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Frances and Bernard Hardcover – February 5, 2013
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Top Customer Reviews
Bernard is not a monster; he only believes himself to be. In Carlene Bauer's epistolary novel, he and Frances begin a long-term correspondence after meeting at a writer's colony in the late 1950's. The book consists primarily of their letters, and occasional letters to and from Claire (Frances' friend), and Ted (Bernard's ex-roommate), who serve primarily as confidantes.
Bernard is a poet; Frances is a fiction writer. Initially, he lives in Boston, she in New York. But as their correspondence deepens and their feelings for each other heat up, he moves to New York, and they begin to redefine their friendship. In the process, they explore that amorphous boundary between friendship and love, coming face to face with who they really are and the choices they need to make in order to be true to themselves.
Frances is controlled, self-contained, aloof, and cautious. In college she had been referred to as "Fanny Price" - after Jane Austen's prim MANSFIELD PARK heroine. Frances is traditional in her Catholic religiosity, but untraditional in her dedication to writing during a decade in which female aspiration centered entirely on marriage.
Bernard said of her in a letter, "She grew up among women who love harder than they think, and she has strengthened her innate intractability in order to keep tunneling toward a place where she could write undisturbed by the demands of conventional femininity. So she may always think harder than she loves."
Bernard, in contrast, is emotionally effusive, brimming with puppy-doglike affection, and manic-depressive - a rare 1950's rebellious radical.Read more ›
So this turned out to be a warning against drawing pat conclusions about a book based on its form or ostensible subject.
That said, this will definitely not be a book that suits all readers. It is made up of letters, and if you can't deal with that, well, this isn't something you should spend your time on. It's also a book revolving around two characters, both of whom are writers, and they spend a lot of time talking about Big Ideas and discussing other things that writers tend to debate, like annoying editors and the difficulty in getting the ideas in one's brain onto the page in the right way. If that sounds pretentious to you, again, this won't be the right book for you. The first half of the book includes many segments of letters in which the duo (Frances, born Catholic, and Bernard, a convert) discuss theology and the nature of the divine. To me, that fit with the characters and the narrative; others may not respond the same way.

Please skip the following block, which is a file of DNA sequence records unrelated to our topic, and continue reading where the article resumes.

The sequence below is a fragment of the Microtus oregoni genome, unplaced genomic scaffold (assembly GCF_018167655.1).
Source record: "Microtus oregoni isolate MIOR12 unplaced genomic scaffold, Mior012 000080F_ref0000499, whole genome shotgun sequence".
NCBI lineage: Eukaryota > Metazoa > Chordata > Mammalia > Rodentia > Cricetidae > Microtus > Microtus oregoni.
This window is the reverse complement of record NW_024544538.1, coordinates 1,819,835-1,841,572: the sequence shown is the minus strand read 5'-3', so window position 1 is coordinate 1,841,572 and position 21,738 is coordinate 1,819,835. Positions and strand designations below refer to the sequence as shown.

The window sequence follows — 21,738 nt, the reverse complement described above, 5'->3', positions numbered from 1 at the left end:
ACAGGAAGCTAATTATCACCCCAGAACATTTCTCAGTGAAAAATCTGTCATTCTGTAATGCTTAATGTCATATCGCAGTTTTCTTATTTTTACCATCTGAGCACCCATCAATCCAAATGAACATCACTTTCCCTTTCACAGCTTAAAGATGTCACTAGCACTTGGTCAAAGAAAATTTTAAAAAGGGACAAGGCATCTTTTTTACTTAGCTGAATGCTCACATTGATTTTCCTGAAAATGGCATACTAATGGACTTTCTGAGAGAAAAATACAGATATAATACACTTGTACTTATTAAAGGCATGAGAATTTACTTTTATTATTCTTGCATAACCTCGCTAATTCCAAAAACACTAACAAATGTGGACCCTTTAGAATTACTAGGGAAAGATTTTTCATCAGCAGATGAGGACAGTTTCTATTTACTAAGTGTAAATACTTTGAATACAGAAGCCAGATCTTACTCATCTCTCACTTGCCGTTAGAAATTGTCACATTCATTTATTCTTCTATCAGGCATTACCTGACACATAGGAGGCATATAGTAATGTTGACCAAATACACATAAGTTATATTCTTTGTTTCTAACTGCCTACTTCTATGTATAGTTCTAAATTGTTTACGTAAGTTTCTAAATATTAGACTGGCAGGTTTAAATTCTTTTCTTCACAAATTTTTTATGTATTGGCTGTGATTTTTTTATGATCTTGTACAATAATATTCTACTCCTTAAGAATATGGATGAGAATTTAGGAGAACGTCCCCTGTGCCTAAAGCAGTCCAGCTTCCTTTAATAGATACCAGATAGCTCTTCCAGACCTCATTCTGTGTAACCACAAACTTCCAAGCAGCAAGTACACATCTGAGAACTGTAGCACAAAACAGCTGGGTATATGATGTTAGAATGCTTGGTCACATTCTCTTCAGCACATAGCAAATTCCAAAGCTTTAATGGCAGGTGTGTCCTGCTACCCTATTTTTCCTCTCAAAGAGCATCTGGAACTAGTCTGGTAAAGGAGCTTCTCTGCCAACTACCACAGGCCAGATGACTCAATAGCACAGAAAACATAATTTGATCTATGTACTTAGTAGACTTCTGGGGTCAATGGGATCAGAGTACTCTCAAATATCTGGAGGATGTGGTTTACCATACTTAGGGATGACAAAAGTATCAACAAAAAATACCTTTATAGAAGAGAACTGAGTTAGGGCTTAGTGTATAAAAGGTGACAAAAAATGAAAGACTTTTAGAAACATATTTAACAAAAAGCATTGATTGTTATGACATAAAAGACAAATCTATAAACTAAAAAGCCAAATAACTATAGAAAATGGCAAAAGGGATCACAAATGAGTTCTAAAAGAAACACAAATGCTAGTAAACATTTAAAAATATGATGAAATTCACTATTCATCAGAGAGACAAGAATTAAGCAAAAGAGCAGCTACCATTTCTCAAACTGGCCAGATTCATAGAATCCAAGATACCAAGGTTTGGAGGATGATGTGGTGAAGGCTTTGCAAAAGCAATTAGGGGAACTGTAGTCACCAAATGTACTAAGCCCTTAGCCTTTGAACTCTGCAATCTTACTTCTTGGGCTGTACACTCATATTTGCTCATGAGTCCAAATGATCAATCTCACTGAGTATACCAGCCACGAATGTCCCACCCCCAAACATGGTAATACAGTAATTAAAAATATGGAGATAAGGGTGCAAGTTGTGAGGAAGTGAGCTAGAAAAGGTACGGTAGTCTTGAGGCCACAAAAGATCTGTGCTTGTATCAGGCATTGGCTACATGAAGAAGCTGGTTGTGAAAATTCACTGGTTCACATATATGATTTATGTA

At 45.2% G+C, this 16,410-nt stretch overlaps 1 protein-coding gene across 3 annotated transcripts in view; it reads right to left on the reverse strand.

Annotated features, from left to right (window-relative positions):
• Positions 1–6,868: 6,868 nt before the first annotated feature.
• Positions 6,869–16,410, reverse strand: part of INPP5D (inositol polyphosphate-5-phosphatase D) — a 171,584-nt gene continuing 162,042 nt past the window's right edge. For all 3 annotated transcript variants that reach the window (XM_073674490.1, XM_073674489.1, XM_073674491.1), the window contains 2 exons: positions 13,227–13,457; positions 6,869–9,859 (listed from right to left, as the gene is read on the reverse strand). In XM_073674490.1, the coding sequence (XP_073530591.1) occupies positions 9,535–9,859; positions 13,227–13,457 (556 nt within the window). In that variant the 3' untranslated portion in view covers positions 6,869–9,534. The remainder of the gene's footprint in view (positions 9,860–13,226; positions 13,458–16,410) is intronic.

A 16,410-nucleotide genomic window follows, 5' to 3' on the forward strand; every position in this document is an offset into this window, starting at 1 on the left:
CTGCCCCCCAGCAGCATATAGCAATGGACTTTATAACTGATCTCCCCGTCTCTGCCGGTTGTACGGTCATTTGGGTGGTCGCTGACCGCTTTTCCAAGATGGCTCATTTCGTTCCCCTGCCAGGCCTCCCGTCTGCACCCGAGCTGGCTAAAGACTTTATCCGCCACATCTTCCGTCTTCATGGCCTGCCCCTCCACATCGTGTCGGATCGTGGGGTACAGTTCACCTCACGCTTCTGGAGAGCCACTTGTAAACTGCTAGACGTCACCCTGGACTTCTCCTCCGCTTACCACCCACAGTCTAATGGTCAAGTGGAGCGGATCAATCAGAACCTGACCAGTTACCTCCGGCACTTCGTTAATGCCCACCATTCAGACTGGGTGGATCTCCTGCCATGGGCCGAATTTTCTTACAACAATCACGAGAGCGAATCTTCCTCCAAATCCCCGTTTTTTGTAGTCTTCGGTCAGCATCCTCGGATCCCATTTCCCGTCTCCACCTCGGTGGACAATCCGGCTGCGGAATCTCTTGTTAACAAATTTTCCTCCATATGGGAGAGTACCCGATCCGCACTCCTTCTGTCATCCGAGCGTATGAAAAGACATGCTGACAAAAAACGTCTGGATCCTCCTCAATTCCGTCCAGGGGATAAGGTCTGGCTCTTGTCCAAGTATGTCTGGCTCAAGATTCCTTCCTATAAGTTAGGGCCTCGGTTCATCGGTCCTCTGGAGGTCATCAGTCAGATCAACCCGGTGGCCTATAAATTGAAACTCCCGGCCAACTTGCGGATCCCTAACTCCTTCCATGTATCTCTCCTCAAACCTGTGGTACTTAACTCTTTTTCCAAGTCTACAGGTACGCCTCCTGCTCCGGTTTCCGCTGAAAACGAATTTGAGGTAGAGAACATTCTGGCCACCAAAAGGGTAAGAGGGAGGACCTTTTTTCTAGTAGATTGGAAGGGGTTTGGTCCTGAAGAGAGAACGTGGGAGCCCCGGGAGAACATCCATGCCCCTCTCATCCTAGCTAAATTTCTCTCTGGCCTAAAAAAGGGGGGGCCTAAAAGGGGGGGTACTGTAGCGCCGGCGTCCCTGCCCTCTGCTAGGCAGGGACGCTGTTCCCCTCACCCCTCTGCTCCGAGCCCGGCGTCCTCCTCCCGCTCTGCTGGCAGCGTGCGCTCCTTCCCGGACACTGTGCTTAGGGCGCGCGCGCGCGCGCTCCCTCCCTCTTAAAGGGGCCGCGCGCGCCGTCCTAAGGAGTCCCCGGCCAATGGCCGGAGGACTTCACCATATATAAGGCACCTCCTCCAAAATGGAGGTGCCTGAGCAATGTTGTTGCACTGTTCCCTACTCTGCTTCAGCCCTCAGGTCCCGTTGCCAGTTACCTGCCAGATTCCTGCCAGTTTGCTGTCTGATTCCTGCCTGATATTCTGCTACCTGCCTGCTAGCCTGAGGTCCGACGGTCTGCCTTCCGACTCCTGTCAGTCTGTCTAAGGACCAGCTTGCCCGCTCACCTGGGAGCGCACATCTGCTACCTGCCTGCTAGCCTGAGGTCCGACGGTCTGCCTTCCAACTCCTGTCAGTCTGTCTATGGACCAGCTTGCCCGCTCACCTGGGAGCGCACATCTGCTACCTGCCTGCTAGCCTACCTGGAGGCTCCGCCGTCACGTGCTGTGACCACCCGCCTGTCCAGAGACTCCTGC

So, why did I end up loving this book?Read more ›
That is what reading this book feels like. You feel privileged to read over the shoulders of Frances and Bernard as they exchange thoughts in writing about light and deep subjects. Frances and Bernard meet at a writer's colony in the summer of 1957. They recognize a kindred spirit in each other.
Frances describes Bernard to a friend:
"There was one young man who did bear scrutiny. Bernard Eliot. Harvard. Descended from Puritans, he claims. Another poet. But very good. Well, I guess I should say more than very good. Great? ....I hear John Donne in the poems--John Donne prowling around in the boiler room of them, shouting, clanging on pipes with wrenches, trying to get this young man to uncram the lines and cut the poems in half. We had a nice lunch one day....He said an astounding thing at lunch. He asked me if I had a suitor--his word--and I said no. I was pretty sure this was just to start conversation. Then, after a pause, while I was shaking some ketchup out over my french fries, he said, chin in hand, as if he were speaking to me from within some dream he was having, "I think men have a tendency to wreck beautiful things." I wanted to laugh.Read more ›
Most Recent Customer Reviews
Very interesting story! Some parts were hard for me, but overall this is a great read. The author is amazing! I love the style!Published 14 months ago by Cheri
It was a pleasure to know these characters through their letters: to have the voice of the narration be a voice that they chose, with careful words, for another person. Read morePublished 15 months ago by Emma Borges-Scott
I suppose Ted and Sylvia are the template, only without their genius. A stab at fifties sophistication, this excruciating almost-parody has to be read to be believed. Read morePublished 16 months ago by Simon Barrett 'Il Penseroso'
This is the story of two young people in 1957 who find themselves meeting at an artist's colony that summer. Soon after a friendship begins through correspondence. Read morePublished 19 months ago by Sportzchck "Liz"
This book is about two famous people who had a relationship which is not clearing developed in the story by Carlene Bauer. Read morePublished on May 26, 2014 by P. Connor
Exciting and well written. On the contrary I found it a bit too religious. I like how it surprised me and wasn't mushy gushy happily ever after as much as I long for it. Read morePublished on March 24, 2014 by Taylor
I recall while studying for the M.A. having had to read “Pamela: Or Virtue Rewarded” by Samuel Richardson, apparently the first of its kind, an epistolary novel. Read morePublished on February 27, 2014 by Eric Selby